Starting from this release, GREGeneric Routing Encapsulation. GRE is an IP encapsulation protocol that is used to transport packets over a network. tunnel will support ICMPInternet Control Message Protocol. ICMP is an error reporting protocol. It is used by network devices such as routers, to send error messages and operational information to the source IP address when network problems prevent delivery of IP packets. based health-check feature to monitor the status of WANWide Area Network. WAN is a telecommunications network or computer network that extends over a large geographical distance. reachability from remote uplink.

Configuring Mobility Master Layer 3 Redundancy

Mobility Master Layer-3 redundancy can be configured by navigating to Configuration > Redundancy >L3 Redundancy in the Mobility Master node hierarchy.

DHCP Option 82 sub-option 5

Starting from this release, DHCPDynamic Host Configuration Protocol. A network protocol that enables a server to automatically assign an IP address to an IP-enabled device from a defined range of numbers configured for a given network.  option 82 sub-option 5 can be used to relay non-routeable guest network users into corporate network to obtain IP addresses.

Enhanced visibility for application and controller health

ArubaOS now enables enhanced visibility of an application or controller health using new AMONAdvanced Monitoring. AMON is used in Aruba WLAN deployments for improved network management, monitoring and diagnostic capabilities. messages for NetInsight consumption.

Enhancements to 510 Series access points

The Aruba 510 Series campus APsCampus APs are used in private networks where APs connect over private links (LAN, WLAN, WAN or MPLS) and terminate directly on controllers. Campus APs are deployed as part of the indoor campus solution in enterprise office buildings, warehouses, hospitals, universities, and so on. now support the following features:

Orthogonal Frequency Division Multiple Access (OFDMA)

ClientMatch

Cellular modem support

HotspotHotspot refers to a WLAN node that provides Internet connection and virtual private network (VPN) access from a given location. A business traveler, for example, with a laptop equipped for Wi-Fi can look up a local hotspot, contact it, and get connected through its network to reach the Internet.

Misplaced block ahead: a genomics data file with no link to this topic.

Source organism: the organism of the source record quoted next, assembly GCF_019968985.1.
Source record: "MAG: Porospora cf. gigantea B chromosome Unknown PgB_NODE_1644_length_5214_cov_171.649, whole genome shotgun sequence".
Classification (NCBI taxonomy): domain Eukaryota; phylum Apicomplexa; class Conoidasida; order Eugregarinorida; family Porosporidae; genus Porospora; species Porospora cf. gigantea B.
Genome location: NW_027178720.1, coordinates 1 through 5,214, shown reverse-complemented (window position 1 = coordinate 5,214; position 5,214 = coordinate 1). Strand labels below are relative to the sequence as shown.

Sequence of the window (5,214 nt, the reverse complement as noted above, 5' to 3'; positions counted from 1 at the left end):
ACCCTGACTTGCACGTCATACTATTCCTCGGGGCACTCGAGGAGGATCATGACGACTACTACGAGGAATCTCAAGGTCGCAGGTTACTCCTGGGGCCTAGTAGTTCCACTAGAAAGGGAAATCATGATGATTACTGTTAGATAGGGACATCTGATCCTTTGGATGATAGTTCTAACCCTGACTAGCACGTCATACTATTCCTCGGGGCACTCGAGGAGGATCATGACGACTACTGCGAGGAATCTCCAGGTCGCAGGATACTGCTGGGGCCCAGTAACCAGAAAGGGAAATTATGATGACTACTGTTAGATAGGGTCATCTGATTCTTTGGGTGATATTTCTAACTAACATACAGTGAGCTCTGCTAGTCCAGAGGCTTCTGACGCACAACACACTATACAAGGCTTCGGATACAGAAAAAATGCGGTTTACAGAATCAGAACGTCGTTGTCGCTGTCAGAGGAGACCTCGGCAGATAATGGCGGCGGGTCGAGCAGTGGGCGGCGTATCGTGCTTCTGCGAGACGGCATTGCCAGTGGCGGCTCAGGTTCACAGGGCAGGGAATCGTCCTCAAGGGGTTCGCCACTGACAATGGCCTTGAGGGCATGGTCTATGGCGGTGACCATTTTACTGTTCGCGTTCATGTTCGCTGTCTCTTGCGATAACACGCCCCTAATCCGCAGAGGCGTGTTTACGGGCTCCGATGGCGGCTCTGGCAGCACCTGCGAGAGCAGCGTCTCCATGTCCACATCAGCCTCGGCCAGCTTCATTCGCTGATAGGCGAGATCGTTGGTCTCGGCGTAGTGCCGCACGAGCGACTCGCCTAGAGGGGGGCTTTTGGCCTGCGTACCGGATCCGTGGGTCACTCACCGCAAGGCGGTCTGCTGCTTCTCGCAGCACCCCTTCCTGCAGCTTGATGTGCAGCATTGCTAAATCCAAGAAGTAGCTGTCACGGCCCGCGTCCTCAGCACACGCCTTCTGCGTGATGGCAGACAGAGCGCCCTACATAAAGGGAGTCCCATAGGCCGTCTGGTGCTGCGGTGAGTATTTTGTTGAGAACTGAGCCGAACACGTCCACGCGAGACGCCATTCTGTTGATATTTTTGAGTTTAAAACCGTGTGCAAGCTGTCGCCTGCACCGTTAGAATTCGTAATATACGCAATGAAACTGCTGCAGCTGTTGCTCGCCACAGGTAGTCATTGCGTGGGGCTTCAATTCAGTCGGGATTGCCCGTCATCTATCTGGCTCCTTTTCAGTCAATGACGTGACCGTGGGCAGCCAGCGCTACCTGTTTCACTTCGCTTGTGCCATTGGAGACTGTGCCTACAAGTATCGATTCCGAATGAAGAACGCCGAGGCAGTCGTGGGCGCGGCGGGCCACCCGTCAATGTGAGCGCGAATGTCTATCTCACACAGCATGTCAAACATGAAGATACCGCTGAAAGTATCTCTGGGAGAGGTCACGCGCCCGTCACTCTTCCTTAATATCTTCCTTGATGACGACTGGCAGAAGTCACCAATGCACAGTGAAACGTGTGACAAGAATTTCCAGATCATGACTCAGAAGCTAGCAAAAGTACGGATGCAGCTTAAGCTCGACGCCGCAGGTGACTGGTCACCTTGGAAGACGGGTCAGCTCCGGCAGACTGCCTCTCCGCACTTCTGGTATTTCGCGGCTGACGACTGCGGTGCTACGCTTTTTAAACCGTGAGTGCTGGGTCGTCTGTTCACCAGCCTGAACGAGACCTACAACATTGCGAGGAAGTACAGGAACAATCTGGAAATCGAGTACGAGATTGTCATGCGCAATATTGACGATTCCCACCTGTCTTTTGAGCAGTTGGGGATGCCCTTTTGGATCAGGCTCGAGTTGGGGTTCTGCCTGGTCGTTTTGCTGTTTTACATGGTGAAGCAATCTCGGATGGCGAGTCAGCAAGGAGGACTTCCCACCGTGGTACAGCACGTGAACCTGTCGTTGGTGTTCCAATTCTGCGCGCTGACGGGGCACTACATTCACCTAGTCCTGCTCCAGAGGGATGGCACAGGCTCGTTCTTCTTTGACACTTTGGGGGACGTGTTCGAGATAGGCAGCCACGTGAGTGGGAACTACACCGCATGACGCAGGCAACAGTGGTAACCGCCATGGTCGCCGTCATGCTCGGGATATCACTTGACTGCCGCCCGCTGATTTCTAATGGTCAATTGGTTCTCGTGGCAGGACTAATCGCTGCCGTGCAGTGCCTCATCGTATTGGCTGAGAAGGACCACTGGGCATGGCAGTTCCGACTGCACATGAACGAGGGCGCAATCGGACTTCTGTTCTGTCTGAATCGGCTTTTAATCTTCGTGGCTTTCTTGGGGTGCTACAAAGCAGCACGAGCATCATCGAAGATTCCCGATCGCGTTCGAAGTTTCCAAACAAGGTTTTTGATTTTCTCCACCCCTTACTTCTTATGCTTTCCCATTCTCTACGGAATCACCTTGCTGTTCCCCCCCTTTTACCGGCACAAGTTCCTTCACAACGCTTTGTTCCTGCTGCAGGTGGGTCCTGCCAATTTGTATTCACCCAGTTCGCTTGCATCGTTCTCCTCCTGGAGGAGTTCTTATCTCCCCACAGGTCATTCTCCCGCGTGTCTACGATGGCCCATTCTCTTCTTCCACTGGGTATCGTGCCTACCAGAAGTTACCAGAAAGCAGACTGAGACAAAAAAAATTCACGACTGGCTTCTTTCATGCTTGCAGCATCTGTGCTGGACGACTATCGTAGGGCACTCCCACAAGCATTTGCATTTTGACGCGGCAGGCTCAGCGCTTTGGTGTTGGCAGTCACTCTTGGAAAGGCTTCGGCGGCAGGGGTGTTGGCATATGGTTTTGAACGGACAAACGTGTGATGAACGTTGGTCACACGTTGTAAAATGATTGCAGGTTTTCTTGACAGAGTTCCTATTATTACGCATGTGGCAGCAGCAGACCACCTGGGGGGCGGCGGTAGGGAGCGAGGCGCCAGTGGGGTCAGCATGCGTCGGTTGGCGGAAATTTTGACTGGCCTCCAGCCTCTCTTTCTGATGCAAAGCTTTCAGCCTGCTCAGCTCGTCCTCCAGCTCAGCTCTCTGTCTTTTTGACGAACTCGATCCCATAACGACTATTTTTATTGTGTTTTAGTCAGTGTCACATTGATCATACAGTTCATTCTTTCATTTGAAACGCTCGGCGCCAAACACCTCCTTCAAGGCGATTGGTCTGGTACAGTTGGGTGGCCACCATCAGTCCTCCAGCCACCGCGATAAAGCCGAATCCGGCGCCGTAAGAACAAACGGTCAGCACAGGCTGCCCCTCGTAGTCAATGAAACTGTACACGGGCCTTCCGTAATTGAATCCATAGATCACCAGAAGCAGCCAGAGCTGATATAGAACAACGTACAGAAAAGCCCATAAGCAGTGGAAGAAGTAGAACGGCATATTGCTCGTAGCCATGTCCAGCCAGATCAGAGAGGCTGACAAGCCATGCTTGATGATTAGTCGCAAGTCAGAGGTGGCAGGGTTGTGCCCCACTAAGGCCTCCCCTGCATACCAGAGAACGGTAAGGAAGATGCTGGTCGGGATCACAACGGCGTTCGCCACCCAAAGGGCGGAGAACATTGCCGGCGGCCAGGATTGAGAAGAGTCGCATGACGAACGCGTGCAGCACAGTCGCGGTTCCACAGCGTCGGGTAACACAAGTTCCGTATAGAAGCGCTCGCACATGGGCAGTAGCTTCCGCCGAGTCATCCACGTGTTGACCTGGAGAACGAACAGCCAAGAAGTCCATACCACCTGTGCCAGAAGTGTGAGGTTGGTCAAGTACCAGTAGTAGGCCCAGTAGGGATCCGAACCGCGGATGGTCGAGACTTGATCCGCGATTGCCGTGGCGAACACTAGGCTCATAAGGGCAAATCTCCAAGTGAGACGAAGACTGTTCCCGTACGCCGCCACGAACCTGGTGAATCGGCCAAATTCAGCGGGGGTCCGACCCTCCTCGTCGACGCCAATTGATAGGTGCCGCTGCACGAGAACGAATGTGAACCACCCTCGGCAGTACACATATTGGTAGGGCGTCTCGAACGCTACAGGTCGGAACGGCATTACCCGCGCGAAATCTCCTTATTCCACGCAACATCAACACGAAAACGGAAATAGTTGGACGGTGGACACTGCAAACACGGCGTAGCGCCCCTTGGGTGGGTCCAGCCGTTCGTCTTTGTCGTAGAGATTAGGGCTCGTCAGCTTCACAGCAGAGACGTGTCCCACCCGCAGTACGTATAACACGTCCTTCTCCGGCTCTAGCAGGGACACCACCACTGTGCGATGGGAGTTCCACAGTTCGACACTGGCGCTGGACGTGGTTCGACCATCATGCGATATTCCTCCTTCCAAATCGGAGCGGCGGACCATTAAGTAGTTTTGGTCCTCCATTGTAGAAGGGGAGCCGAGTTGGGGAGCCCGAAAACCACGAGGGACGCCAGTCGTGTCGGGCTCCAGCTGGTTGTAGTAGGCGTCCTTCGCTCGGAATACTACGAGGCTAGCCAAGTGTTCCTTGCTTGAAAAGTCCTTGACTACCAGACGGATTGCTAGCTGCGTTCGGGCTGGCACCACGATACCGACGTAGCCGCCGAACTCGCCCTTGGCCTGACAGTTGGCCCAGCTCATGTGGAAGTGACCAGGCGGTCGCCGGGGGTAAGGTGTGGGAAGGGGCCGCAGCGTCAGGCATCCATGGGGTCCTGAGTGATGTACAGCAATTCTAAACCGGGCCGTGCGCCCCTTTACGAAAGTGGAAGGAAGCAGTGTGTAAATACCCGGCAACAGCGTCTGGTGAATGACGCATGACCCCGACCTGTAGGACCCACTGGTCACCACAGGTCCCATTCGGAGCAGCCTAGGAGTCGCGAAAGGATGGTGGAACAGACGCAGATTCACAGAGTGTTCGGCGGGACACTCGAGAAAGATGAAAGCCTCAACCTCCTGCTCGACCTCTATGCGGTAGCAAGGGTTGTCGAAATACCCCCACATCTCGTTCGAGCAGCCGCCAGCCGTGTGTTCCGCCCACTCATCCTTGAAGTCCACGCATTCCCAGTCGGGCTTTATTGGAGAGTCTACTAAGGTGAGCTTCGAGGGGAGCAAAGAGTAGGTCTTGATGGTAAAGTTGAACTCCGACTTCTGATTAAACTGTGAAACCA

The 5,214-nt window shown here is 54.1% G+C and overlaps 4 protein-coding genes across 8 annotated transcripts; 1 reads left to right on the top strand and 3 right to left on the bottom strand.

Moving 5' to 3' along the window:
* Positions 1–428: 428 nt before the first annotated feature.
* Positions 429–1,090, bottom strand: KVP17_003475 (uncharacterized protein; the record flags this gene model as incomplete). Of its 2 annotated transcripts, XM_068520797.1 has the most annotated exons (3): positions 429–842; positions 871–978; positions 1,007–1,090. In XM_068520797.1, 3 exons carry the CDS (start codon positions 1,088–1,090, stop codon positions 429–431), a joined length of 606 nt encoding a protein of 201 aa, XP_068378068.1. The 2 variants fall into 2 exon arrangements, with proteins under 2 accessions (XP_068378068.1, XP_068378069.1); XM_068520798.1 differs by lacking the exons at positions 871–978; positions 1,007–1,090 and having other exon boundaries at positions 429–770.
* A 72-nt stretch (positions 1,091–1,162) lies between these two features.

Mesh

For complete technical details refer Aruba 510 Series Access Points Datasheet. For installation instructions, refer Aruba 510 Series Access Points Installation Guide.

Favendo sensors

Starting from this release, ArubaOS supports Favendo sensors to provide BLEBluetooth Low Energy. The BLE functionality is offered by Bluetooth® to enable devices to run for long durations with low power consumption.-based location services.

HanVit sensors

Starting from this release, ArubaOS supports HanVit sensors to provide BLEBluetooth Low Energy. The BLE functionality is offered by Bluetooth® to enable devices to run for long durations with low power consumption.-based location services.

IPv6 Support for Dynamic Authorization

Starting from this release, a managed device accepts RADIUSRemote Authentication Dial-In User Service. An Industry-standard network access protocol for remote authentication. It allows authentication, authorization, and accounting of remote users who want to access network resources.  CoAChange of Authorization. The RADIUS CoA is used in the AAA service framework to allow dynamic modification of the authenticated, authorized, and active subscriber sessions. , session timeout, and disconnect requests from IPv6 address based DAC, and identifies user sessions based on the user's IPv6 address.

Optimizing Cluster Load Balancing Thresholds

Starting from this release, when any new managed device, including the managed device that comes up after a failover, is added to an existing cluster, it is considered for load balancing and accordingly, APs and clients are moved to balance the load in the cluster.